Keith Block, Co-CEO of Salesforce, downplayed the earnings cut: & # 039; Business looks good & # 039;

<pre><pre>Keith Block, Co-CEO of Salesforce, downplayed the earnings cut: & # 039; Business looks good & # 039;

Keith Block, Co-CEO of Salesforce, told CNBC's Jim Cramer on Tuesday that lowering earnings forecast isn't a big issue for the company.

The business software vendor's shares closed at $ 161, but fell 2% in expanded trading after it released a profit forecast of $ 0.54 to $ 0.55 per share for the current quarter ending January. Analysts had expected $ 0.61 per share.

"We had a great quarter. We have been very successful," said Block at Mad Money. "Our business looks good in the fourth quarter, it looks good for next year, and we are in a great position to advise these customers."

Salesforce’s third quarter was reported earnings per share of $ 0.75 excluding certain items, compared to $ 0.66 as expected by Refinitiv. Revenue was $ 4.5 billion, compared to $ 4.45 billion as expected by Refinitiv.

Cramer asked Block if this quarter was "some delta, an actuality that did it for the next quarter of what you should have done."

Block, who was co-CEO with Marc Benioff in August 2018, replied: "We have a very good track record. We are the fastest growing enterprise software company of our size and size."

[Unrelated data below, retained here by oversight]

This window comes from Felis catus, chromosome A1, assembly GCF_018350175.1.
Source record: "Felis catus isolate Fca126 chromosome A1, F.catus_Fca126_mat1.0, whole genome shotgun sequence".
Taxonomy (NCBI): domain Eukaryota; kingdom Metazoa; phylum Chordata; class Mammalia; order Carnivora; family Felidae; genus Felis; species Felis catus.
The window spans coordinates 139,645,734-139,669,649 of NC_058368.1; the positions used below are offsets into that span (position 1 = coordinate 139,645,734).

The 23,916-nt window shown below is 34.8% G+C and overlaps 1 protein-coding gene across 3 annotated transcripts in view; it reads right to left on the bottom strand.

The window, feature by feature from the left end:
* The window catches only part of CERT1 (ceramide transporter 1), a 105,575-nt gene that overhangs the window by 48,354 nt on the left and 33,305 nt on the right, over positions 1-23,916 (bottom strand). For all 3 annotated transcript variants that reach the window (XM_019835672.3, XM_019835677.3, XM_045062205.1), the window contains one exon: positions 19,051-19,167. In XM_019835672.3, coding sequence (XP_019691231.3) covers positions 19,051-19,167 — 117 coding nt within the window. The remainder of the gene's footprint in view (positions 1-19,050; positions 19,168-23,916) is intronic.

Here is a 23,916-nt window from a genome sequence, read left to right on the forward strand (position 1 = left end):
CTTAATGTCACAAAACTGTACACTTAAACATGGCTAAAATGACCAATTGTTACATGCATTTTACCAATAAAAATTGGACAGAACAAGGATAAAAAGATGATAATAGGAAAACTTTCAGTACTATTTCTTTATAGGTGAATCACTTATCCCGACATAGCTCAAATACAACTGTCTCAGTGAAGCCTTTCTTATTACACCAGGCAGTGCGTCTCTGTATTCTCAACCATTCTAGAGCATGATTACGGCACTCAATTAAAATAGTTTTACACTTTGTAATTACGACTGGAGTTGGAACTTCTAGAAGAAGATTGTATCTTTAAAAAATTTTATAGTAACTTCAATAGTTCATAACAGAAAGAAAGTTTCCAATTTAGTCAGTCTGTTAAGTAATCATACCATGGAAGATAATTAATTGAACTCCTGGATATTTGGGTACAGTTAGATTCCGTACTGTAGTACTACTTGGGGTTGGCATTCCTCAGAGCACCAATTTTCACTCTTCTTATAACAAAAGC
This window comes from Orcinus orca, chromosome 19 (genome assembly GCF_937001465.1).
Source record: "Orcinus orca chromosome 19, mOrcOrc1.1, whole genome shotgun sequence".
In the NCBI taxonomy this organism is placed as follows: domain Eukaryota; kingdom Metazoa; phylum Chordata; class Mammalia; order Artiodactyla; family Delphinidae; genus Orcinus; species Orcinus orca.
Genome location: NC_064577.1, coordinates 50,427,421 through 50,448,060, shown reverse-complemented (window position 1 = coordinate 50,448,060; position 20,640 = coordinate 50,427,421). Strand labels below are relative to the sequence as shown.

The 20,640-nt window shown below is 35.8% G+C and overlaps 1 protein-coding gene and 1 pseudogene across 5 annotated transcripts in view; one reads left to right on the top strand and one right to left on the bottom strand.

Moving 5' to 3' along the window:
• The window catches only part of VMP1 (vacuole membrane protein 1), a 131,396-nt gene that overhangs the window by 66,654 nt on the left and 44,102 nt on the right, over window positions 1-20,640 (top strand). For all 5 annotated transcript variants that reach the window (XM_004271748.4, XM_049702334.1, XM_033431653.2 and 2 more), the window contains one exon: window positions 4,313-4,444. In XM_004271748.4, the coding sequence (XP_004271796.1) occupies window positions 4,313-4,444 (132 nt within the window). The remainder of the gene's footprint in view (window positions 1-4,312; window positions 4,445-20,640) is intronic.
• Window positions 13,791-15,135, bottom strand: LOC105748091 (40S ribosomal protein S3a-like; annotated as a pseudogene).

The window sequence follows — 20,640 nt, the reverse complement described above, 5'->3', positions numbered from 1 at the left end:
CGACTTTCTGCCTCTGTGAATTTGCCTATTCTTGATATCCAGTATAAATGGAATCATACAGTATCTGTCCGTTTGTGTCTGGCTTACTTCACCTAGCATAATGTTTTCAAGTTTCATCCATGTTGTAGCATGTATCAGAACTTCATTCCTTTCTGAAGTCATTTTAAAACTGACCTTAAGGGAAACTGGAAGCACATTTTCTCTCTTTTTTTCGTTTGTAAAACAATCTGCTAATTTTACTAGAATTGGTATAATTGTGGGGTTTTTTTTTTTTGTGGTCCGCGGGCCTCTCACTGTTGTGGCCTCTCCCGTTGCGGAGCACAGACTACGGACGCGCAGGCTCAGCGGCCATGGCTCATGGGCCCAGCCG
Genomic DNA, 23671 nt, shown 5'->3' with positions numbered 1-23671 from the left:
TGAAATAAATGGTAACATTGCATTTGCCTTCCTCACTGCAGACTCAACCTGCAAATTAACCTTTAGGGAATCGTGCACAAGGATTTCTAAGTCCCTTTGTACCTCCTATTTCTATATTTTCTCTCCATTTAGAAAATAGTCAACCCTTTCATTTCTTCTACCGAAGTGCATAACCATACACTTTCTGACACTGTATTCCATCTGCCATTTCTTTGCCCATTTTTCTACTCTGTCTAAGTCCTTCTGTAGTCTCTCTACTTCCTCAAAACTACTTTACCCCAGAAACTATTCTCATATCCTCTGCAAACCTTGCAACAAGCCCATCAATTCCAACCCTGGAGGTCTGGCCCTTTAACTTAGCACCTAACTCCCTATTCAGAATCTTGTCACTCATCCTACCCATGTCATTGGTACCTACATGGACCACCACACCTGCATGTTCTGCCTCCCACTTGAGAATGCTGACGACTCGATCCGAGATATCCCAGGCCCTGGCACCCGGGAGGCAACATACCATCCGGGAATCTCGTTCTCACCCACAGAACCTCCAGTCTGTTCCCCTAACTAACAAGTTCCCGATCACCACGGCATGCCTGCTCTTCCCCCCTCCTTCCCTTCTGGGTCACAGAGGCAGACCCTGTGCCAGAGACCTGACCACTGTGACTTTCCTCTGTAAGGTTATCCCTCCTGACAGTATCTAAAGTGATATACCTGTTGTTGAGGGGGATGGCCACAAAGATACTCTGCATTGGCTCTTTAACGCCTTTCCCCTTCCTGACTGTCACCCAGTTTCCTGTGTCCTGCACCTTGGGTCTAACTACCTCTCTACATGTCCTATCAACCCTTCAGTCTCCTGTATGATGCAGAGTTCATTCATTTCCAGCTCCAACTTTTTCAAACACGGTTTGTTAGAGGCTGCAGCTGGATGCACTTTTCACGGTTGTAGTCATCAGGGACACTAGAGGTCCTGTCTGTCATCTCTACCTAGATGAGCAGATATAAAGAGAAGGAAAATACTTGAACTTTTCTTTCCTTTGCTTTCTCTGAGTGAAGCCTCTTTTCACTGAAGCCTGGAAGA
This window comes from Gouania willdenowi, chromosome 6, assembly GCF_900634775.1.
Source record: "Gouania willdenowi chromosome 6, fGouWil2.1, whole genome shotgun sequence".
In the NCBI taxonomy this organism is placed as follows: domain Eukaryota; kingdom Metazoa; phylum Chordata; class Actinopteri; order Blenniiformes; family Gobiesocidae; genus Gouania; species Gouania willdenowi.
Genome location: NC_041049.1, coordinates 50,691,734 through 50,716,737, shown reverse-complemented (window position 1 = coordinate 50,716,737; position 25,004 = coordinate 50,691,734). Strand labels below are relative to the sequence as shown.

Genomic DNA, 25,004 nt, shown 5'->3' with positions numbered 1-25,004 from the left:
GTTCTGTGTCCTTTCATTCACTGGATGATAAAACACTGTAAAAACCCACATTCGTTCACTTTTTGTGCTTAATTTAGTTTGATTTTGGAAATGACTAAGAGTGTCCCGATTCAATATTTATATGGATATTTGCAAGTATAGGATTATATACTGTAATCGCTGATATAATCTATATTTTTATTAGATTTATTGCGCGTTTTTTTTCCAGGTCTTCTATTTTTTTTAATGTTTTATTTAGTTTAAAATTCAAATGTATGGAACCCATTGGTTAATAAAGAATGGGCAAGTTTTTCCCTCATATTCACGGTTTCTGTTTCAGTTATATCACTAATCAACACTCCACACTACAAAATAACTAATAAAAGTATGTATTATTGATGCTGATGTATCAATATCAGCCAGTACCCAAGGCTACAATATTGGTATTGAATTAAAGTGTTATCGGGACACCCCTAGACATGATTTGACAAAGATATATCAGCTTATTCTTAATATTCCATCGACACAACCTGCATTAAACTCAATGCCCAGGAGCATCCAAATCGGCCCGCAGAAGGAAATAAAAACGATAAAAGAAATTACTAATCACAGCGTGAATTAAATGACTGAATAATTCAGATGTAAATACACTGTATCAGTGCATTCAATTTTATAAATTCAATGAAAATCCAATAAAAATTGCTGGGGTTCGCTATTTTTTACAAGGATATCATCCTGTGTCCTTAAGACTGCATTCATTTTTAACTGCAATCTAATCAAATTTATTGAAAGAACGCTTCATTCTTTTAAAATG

Cramer later said he was focusing on easy leadership because he didn't want to mislead the audience.

Block also found that, according to Refinitiv, Salesforce now expects sales of $ 16.99 to $ 17 billion, compared to the average analyst estimate of $ 16.9 billion.

He also reiterated CFO Mark Hawkins' call at last month's Dreamforce conference that Salesforce would double by fiscal 2024 and generate sales of $ 34 to $ 35 billion this year.

"There are a lot of great opportunities. Digital transformation is pervasive," said Block, "and that's why companies come to us as trusted advisors and it's a very exciting time to be in the market."

Salesforce stock rose 18% this year, but lagged the S&P 500, which rose 23%, and delivered far less returns than smaller cloud companies like ServiceNow, Shopify, and Veeva.

CNBC's Ari Levy contributed to this report.

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